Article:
In short it was a life of hectic activities. At times he used to return to the Ashram quite fagged out, but before he had recuperated he was ready for the next visit. We were really worried and the Trustees said once, “Pradyot’s life is more precious to us than these occupations.”

Complaints from Lakshmi’s House used to reach us that he was eating less, but it mattered little to him. We noticed that his complexion was turning ash-grey. He was unusually harassed by mosquito-kisses. “They must have found the taste of honey in my blood.” Indeed, scattered stigmata of dark blood were visible in exposed parts of his body. Probably the increased haemoglobin content, and therefore the increased density of the blood had a special attraction for mosquitoes. His light manner and jovial temper made us forget the lurking shadow and even believe that there was nothing seriously amiss. But at times I could not suppress my apprehension that he was living under the harrow of doom. He was, however, free from these ominous musings; he thought that there was no imminent danger. He would often repeat, “Man never dies from a disease. He dies because the soul decides.”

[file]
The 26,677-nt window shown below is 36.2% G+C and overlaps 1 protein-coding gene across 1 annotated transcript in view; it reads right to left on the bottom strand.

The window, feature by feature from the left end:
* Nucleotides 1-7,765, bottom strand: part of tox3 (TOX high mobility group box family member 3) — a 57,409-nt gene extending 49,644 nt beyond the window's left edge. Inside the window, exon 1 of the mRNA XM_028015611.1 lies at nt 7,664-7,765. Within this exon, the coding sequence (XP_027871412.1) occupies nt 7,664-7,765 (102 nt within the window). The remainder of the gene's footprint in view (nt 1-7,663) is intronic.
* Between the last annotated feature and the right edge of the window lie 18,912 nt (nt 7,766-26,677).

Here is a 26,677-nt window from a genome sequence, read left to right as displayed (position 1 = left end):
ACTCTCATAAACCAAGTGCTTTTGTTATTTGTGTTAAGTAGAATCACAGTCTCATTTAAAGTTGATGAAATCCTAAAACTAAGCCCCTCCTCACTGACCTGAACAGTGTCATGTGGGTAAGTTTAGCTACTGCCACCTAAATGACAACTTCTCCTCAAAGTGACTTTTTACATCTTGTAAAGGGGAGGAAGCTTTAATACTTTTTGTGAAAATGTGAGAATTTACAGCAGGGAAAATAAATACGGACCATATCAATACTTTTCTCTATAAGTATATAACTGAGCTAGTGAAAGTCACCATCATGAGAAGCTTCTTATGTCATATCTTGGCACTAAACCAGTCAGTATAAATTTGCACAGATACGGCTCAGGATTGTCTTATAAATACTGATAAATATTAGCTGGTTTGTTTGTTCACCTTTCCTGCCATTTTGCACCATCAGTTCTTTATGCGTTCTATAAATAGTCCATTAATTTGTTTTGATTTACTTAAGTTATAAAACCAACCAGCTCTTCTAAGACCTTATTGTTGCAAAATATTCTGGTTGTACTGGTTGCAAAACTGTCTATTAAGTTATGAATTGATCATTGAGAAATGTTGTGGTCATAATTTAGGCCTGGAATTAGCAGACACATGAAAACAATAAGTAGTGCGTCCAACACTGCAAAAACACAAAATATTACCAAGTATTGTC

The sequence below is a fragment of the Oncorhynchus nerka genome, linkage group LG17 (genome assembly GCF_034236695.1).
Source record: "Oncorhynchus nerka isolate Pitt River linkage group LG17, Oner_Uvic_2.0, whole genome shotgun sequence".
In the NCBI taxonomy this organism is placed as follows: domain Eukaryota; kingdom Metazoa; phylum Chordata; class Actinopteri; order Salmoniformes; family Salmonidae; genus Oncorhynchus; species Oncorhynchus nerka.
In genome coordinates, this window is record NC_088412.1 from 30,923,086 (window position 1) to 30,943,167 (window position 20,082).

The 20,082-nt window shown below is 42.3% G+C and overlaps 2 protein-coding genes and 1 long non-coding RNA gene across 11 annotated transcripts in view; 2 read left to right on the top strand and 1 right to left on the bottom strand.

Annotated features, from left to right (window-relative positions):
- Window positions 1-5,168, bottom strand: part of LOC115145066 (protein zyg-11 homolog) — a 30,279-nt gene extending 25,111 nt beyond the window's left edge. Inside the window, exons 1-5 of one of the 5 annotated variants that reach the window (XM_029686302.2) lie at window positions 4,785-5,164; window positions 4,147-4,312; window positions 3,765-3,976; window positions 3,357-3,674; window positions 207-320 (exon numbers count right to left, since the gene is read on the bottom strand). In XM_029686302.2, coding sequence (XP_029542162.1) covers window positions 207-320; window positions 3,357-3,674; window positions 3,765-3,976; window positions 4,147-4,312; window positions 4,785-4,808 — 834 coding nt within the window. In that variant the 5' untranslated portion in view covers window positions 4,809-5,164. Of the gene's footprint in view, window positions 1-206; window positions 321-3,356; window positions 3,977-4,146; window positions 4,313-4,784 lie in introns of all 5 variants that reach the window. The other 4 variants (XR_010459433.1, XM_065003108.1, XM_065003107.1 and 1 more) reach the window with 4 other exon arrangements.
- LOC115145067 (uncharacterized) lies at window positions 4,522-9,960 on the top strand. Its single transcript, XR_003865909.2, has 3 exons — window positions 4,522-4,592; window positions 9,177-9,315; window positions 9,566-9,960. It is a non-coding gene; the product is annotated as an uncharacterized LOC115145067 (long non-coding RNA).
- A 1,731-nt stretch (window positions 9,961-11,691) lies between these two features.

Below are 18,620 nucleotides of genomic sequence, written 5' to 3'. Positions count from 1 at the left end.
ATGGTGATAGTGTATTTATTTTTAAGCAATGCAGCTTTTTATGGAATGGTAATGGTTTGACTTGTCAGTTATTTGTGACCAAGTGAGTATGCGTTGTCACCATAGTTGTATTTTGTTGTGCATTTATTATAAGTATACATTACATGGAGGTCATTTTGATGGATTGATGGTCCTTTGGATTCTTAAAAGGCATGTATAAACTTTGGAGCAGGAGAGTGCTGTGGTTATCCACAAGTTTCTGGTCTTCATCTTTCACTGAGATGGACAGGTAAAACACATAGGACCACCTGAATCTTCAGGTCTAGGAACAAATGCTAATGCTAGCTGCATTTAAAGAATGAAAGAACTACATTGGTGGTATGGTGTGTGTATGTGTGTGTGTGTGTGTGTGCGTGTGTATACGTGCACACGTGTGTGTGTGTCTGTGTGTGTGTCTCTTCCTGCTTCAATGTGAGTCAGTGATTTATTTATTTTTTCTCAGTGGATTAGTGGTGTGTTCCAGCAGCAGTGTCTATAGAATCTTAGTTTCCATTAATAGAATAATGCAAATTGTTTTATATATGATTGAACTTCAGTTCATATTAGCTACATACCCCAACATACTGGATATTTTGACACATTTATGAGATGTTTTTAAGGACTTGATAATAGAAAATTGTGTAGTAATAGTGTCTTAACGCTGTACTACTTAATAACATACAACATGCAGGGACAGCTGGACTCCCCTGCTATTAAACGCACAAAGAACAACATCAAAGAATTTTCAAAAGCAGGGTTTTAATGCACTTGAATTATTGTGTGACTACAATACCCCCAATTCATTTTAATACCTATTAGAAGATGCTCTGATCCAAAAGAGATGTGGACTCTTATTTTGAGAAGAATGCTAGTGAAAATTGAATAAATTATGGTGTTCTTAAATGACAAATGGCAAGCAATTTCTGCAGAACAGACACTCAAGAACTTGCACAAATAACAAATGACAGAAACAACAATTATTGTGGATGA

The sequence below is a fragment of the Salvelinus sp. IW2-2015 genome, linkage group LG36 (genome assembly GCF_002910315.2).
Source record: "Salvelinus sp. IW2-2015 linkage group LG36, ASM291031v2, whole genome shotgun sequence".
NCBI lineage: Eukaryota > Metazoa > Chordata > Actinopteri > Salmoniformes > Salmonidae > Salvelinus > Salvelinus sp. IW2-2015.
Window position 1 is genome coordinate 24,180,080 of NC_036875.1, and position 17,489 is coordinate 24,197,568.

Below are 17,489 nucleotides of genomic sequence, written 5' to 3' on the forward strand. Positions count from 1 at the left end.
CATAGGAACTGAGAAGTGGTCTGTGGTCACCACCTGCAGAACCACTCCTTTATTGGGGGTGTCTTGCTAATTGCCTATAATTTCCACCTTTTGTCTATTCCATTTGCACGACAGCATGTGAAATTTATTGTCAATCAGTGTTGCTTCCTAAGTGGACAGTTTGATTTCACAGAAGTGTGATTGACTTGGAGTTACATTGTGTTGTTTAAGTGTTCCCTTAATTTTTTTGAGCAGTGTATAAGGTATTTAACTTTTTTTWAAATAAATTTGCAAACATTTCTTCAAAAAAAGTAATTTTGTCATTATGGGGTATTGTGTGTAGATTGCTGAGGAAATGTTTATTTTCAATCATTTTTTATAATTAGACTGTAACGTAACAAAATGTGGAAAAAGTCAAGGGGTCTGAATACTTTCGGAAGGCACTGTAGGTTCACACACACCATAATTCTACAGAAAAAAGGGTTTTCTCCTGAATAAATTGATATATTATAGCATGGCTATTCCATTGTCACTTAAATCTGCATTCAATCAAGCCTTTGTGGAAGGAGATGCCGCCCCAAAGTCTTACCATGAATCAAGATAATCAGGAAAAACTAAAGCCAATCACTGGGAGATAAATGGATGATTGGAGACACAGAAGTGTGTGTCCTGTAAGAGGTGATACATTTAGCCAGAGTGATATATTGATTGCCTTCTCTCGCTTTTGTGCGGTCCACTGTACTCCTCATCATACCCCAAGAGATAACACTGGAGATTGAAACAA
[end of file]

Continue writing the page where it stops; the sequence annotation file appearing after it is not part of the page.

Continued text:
On 6th November, he received the news that one of our close friends had died. When he had not been keeping well, Pradyot had him brought over to Lakshmi’s House from Jamshedpur since there he had nobody to look after him. This friend’s sudden death was a sore loss to Pradyot. He then came to see me and giving me the news in a grave tone said, “I have got his last offering. Can I go and give it to the Mother upstairs?” It was arranged accordingly. I observed how he tried to control himself.